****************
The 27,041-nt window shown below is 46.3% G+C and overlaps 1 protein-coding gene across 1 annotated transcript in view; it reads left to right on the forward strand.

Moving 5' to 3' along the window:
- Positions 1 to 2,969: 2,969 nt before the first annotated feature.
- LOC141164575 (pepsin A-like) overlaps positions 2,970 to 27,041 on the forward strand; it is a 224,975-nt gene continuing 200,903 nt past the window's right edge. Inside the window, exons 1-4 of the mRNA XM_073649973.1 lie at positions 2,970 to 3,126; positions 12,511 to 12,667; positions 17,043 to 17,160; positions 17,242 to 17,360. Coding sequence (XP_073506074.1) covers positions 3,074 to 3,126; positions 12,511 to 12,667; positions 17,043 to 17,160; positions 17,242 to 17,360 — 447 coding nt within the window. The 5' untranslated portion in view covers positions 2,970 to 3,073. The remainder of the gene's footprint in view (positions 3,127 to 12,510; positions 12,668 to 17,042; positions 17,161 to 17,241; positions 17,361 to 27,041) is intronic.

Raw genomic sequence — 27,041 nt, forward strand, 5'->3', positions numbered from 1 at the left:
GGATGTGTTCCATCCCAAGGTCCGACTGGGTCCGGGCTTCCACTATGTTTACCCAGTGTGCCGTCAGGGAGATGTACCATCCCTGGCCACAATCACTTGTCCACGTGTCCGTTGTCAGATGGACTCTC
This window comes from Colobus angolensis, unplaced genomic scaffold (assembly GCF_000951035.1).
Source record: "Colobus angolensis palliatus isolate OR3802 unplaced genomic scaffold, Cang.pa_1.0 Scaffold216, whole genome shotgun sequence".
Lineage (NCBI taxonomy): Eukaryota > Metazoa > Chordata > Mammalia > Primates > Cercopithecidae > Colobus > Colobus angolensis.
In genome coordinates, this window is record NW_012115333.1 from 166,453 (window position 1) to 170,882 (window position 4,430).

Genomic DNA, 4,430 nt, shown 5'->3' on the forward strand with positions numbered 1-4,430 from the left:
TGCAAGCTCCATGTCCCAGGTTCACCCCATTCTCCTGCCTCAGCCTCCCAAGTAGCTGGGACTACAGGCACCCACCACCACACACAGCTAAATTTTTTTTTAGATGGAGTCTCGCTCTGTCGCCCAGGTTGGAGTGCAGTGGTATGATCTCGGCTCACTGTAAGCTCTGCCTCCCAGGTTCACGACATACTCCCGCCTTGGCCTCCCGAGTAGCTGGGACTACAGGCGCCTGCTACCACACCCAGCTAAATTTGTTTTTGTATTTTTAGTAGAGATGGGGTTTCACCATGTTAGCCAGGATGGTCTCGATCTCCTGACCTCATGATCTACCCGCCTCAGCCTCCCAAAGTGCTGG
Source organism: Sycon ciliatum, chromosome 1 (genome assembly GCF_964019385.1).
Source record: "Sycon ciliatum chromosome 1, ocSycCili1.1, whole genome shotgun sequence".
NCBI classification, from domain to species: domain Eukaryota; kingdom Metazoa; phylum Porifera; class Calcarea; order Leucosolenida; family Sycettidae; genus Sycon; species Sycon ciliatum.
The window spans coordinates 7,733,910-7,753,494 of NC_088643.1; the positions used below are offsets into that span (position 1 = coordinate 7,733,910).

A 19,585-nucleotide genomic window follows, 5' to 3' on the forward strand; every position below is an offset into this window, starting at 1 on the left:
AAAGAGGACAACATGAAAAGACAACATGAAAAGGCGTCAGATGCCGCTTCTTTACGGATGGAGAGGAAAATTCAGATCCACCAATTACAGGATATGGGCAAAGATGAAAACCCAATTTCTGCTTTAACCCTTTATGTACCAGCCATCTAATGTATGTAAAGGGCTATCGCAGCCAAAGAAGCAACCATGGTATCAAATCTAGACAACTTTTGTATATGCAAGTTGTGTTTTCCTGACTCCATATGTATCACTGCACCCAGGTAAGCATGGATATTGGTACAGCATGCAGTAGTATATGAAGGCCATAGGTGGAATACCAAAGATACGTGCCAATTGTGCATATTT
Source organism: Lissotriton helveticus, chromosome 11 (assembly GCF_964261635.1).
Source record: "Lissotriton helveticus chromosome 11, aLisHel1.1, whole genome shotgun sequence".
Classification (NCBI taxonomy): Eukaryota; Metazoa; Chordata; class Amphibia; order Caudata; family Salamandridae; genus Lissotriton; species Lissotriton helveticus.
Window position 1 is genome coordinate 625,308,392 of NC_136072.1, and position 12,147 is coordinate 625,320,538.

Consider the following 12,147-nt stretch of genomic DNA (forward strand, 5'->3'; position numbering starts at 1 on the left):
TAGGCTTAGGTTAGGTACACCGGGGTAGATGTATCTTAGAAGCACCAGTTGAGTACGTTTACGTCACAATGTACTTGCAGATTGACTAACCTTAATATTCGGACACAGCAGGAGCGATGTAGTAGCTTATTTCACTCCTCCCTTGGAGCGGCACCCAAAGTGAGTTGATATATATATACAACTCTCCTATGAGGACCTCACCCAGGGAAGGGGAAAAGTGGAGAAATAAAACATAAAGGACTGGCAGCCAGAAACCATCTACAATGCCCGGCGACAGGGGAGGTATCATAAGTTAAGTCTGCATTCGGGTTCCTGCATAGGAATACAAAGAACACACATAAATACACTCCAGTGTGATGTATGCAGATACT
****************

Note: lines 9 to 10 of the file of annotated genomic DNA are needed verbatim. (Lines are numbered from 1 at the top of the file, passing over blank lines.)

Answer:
Lineage (NCBI taxonomy): Eukaryota > Metazoa > Chordata > Mammalia > Primates > Cercopithecidae > Colobus > Colobus angolensis.
In genome coordinates, this window is record NW_012115333.1 from 166,453 (window position 1) to 170,882 (window position 4,430).